16 of 18 people found the following review helpful
This review is from: Persona 4 (PS2) (Video Game)
First of all let's be honest, this game came out way too late. By 2009 most people's 60GB backwards compatible PS3 had YLOD'd and everybody else who decided to keep their PS2 for possible future use most likely shelved them with the Christmas decorations and old shoes, or donated them to their two year old nephews or nieces. If this game had come out in 2005, it probably would have been game of the century. Never mind final fantasy or Persona 3, this game excels them all, and here's why
PS2: First off, its on the PS2. What does that mean? It means that a lot of time and effort was spent on developing a fantastic story, believable and extremely likable characters, fluid and easy game play and no online features. In other words all the effort didn't go into fancy graphics and online game play like it so often does these days. It also means a modern game finally that's below age 18 certificate and without people being brutally torn apart and swearing like sailor men. Call me old fashioned, but I find it a grand shame that games like this are missed because people are afraid to turn back to the PS2 game because characters heads are a bit more square. Although unlike some earlier PS2 games and the first two personas, this game boasts some smooth and aesthetically pleasing graphics.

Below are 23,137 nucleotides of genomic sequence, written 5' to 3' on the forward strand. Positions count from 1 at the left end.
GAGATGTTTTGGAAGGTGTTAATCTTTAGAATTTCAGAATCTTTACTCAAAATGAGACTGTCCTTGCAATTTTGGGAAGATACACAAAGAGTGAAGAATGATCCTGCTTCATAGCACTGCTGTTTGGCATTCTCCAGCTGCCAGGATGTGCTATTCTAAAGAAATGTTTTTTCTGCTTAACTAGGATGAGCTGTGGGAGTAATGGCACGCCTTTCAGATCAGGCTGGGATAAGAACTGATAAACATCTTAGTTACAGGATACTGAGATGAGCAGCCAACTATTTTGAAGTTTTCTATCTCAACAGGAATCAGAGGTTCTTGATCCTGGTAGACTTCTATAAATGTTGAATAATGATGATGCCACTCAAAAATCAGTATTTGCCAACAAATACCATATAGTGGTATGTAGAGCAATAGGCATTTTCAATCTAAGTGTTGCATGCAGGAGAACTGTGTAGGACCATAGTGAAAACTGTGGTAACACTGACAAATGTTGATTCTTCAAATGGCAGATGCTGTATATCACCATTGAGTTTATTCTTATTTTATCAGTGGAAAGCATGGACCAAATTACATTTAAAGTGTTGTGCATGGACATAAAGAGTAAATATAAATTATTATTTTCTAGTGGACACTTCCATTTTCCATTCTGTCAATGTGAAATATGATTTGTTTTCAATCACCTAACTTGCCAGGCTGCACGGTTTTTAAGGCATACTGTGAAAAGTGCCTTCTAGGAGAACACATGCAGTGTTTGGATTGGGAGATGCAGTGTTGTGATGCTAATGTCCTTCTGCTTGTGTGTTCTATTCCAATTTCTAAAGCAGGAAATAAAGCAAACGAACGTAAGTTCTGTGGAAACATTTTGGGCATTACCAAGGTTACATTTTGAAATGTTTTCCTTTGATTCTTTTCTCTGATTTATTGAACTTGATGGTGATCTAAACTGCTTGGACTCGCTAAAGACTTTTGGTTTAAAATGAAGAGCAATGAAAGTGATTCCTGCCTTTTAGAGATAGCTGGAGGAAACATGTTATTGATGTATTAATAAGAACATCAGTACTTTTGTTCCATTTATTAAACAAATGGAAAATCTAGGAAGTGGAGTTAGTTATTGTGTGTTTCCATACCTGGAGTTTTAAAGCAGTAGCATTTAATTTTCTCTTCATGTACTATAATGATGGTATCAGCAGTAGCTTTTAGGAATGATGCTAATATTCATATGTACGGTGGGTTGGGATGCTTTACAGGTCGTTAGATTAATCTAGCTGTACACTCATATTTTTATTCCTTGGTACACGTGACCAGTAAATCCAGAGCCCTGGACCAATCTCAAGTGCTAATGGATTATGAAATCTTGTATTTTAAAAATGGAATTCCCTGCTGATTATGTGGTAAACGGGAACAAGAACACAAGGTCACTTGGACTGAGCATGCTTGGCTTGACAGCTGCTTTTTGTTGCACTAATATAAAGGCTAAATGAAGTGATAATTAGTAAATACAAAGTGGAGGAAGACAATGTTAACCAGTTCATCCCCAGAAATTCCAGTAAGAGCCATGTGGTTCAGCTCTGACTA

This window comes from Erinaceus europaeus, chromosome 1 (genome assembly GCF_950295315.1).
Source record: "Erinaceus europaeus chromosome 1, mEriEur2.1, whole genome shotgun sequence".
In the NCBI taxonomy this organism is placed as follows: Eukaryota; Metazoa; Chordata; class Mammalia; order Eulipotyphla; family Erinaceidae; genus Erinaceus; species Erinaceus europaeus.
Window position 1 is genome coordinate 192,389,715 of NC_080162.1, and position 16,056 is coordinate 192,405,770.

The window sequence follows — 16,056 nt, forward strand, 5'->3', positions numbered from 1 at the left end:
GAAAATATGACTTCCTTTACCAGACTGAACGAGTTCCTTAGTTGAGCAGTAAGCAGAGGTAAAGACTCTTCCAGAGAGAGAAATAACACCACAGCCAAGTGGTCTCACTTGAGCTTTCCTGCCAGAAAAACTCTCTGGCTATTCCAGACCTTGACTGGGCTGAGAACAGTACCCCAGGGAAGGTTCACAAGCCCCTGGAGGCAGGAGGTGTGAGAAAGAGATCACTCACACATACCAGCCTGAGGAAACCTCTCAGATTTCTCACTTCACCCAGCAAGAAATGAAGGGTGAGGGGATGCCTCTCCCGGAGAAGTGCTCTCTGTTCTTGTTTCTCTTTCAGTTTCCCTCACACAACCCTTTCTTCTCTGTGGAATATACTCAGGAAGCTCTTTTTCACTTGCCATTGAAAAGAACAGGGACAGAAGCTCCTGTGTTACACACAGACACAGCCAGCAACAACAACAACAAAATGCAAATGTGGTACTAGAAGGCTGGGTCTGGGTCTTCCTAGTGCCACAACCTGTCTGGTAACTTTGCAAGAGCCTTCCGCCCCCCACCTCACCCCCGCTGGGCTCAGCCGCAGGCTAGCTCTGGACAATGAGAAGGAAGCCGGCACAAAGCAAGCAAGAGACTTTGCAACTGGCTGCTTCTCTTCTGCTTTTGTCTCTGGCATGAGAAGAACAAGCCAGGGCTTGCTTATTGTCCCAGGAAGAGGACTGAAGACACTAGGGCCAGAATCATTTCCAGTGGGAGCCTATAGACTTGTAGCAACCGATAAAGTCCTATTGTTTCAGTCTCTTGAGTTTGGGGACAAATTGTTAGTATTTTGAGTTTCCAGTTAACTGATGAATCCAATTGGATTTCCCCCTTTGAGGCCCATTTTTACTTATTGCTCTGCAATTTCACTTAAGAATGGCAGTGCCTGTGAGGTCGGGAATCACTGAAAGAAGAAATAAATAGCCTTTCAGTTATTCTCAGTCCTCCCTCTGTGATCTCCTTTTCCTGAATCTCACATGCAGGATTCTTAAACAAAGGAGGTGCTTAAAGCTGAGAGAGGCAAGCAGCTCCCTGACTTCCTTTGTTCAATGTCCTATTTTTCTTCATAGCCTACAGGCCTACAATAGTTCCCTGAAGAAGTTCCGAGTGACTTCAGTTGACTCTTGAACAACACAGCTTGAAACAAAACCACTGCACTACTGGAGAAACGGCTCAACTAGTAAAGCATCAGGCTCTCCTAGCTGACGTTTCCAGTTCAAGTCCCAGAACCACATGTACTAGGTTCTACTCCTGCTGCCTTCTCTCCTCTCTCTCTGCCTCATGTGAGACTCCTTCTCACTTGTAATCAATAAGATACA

Comparrisons: If you're worried about playing Persona 4 without having played 1, 2 and 3, don't be. Like the final fantasy series, the story in no way relates to the previous games other than the follow on of the traditional Shin Megami Tensei legend. Essentially though, persona 4 is basically persona 3 but with a different story and different characters. In other words the gameplay feels identical appart from a few extra features and a few taken away. There are also repeated characters such as igor, some of the enemies and the two gossiping girls at the school gates! For those who have only played games like Lucifers call or digital devil saga, you'll recognise item names menu layouts and persona's. However unlike in previous Shin games, the monsters are now your allies and the enemy is something completely new. Just like in persona 3, as you progress through the game, more powerful personas become available as you greedily collect them all up. The fusing ability is still available, although with a slightly different 'card game' option which becomes available after you defeat some foes, the necessity to fuse is less so in this game as bigger and better personas are as easy to come by as a drunk in bar. The annoyingly consistent dillema over which personas to say bye bye to when your holding capabilities max out is still as ever present however. As well as being an obvious sister to the final fantasy series (turn based battle systems, interact with people roam around a big world) the game is also quite similar to that of the sims. An amalgamation of the two if you like. Where with final fantasy the character only changes with relation to battle status, in this you can change your character through interacting with people, making friends, investing time in relationships and getting a job etc. All of these typical everyday life activities direct the flow of the game and the story as well as build your character up to open up doors for new storylines, missions and battle skills. A lot of these after school activties are repeated from the previous game with some new ones added.